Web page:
This is a brief tutorial on how to write and run SunPy unit tests. SunPy makes use of the great package pytest for all of its testing needs.

Writing a unit test

Consider a simple module stuff.py that contains the simple function shown below.:

def double(x):
    return 2 * x

We can write a test case for this function by defining a new function containing the test (or tests) we want to perform. Suppose we want to check that the correct behaviour occurs when we pass a value of 5 to double(). We would write the test function like this:

def test_answer():
    assert double(5) == 10

There are two things to note here. Firstly, names of test cases should always begin with test_. This is because pytest searches for test cases named this way. Secondly, we use assert to assert our expectation of what the result of the test should be. In this example, the test returns true and so the test passes.

The example given above is one in which the function and test reside in the same module. In SunPy, functions and tests are separated and the latter can be found in the tests directory within the directory containing the module. The convention is to have one test module per module, with the names for the test modules being the same as those for the modules prefixed with test_. For example, the modules xml.py and multimethod.py in sunpy/util have corresponding test modules test_xml.py and test_multimethod.py in sunpy/util/tests.

There are some tests for functions and methods in SunPy that require a working connection to the internet. pytest is configured in a way that it iterates over all tests that have been marked as pytest.mark.remote_data and checks if there is an established connection to the internet. If there is none, the test is skipped, otherwise it is run. Marking tests is pretty straightforward in pytest: use the decorator @pytest.mark.remote_data to mark a test function as needing an internet connection.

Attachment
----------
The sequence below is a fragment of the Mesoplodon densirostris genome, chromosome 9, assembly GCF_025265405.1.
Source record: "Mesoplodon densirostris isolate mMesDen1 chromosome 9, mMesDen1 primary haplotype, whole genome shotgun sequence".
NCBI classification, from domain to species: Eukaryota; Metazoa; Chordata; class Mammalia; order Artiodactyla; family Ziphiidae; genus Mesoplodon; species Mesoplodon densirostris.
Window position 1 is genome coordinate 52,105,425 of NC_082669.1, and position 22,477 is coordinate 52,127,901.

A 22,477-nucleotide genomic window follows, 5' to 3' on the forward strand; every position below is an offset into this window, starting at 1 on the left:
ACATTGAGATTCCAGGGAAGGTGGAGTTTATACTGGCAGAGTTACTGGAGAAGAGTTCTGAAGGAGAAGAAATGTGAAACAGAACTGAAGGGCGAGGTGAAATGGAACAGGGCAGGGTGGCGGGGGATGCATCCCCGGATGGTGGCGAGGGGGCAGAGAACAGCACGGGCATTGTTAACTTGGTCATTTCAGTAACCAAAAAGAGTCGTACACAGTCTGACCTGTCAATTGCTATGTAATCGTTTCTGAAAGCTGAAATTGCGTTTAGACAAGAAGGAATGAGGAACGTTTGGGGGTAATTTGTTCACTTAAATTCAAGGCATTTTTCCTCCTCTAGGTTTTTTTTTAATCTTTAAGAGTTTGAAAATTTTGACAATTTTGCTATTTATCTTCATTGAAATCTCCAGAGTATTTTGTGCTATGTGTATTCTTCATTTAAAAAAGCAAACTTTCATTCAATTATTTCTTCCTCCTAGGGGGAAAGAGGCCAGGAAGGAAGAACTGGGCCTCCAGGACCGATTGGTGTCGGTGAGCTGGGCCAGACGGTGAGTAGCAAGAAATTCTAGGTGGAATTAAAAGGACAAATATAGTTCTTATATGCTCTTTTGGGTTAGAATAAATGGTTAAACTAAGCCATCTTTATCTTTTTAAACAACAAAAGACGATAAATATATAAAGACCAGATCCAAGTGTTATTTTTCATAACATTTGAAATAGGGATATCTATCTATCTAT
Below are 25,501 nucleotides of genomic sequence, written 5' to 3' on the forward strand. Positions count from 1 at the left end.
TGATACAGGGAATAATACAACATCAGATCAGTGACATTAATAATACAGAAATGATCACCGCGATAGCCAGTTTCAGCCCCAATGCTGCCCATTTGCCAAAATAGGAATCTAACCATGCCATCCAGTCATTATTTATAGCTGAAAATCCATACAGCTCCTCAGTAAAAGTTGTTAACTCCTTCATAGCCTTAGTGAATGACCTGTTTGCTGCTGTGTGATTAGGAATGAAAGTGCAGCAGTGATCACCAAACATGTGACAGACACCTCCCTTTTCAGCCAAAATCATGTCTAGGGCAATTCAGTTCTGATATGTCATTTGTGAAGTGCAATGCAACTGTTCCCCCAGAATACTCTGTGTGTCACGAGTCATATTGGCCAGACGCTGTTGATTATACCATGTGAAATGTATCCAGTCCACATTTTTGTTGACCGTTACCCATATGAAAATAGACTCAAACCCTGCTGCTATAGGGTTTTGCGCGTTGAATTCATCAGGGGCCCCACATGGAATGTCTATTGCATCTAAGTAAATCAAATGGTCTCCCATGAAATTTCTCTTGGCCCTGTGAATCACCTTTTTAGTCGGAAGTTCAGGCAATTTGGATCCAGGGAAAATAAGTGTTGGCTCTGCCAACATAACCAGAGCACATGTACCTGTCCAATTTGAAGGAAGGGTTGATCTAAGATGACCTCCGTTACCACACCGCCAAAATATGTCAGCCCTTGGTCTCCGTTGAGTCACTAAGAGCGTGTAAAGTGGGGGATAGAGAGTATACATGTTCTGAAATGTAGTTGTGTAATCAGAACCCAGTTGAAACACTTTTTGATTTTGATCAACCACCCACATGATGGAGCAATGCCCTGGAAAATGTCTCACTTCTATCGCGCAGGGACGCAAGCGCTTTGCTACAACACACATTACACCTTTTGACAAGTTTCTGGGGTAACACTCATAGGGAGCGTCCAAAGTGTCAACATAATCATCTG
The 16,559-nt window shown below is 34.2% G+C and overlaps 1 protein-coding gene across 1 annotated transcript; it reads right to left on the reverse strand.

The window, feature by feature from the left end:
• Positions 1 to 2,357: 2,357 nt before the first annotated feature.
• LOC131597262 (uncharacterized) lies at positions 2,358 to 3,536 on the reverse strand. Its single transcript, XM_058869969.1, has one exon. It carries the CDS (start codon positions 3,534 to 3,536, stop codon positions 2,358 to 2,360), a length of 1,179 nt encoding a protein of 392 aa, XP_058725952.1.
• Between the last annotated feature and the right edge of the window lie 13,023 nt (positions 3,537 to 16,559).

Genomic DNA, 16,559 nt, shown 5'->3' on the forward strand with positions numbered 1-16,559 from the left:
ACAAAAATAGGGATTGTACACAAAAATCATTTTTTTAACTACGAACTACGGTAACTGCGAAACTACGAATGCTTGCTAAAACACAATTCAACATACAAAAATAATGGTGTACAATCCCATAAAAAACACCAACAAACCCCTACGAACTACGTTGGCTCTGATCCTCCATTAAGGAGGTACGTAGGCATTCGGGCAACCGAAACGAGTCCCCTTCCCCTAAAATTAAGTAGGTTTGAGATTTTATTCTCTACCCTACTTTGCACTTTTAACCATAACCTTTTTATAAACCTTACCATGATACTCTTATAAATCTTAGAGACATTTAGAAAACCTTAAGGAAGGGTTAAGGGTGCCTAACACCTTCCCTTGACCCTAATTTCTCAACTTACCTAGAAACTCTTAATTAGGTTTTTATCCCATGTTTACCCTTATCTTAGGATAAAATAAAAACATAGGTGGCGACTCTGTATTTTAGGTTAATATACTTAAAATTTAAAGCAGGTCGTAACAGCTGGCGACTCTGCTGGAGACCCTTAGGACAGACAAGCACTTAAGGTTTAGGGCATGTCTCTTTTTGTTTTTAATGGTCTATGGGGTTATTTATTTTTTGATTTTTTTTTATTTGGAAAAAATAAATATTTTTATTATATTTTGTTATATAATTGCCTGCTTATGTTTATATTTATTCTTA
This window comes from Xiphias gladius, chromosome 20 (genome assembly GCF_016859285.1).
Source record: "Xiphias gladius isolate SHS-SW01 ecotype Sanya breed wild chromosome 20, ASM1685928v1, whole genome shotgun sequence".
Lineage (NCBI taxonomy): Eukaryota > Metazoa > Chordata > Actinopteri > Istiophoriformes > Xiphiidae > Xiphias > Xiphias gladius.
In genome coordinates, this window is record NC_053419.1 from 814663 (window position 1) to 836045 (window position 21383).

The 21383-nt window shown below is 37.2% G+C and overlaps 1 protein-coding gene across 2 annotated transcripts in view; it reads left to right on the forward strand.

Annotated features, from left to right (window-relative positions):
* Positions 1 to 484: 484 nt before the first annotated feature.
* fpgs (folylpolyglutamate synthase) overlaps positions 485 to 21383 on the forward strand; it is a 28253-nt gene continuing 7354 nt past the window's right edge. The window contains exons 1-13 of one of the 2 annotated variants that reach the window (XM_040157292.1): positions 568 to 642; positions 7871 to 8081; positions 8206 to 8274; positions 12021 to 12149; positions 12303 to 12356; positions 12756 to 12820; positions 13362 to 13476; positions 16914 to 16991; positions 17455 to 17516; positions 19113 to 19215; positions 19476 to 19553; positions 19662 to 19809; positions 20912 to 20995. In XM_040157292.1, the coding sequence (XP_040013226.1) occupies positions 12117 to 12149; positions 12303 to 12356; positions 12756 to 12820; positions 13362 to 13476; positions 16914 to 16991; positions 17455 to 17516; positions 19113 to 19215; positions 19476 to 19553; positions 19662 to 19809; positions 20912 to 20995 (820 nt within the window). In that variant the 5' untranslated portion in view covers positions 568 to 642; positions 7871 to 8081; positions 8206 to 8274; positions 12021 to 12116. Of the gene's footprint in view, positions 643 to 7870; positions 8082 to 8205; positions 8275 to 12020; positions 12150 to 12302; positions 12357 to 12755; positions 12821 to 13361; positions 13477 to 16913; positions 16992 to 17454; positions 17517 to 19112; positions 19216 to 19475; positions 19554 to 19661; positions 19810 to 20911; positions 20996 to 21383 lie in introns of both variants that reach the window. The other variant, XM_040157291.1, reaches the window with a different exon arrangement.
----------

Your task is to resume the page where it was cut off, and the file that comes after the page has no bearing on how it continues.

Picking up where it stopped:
Writing a unit test for a figure

You can write SunPy unit tests that test the generation of matplotlib figures by adding the decorator sunpy.tests.helpers.figure_test. Here is a simple example:

import matplotlib.pyplot as plt
from sunpy.tests.helpers import figure_test

def test_simple_plot():

The current figure at the end of the unit test, or an explicitly returned figure, has its hash compared against an established hash library (more on this below). If the hashes do not match, the figure has changed, and thus the test is considered to have failed.

All such tests are automatically marked with the pytest mark pytest.mark.figure. See the next section for how to use marks.

You will need to update the library of figure hashes after you create a new figure test or after a figure has intentionally changed due to code improvement. After you have confirmed that any conflicting hashes are associated with desired changes in figures, copy the hash-library file listed at the end of the test report to sunpy/tests/. Be forewarned that the hash library will likely need to be updated for multiple versions of Python.

Running unit tests

To find and run all the SunPy unit tests, simply run


from the root of the SunPy tree (i.e. the directory containing INSTALL.TXT, sunpy, doc, etc.). This will produce a lot of output and you’ll probably want to run only selected test modules at a time. This is done by specifying the module on the command line, e.g.: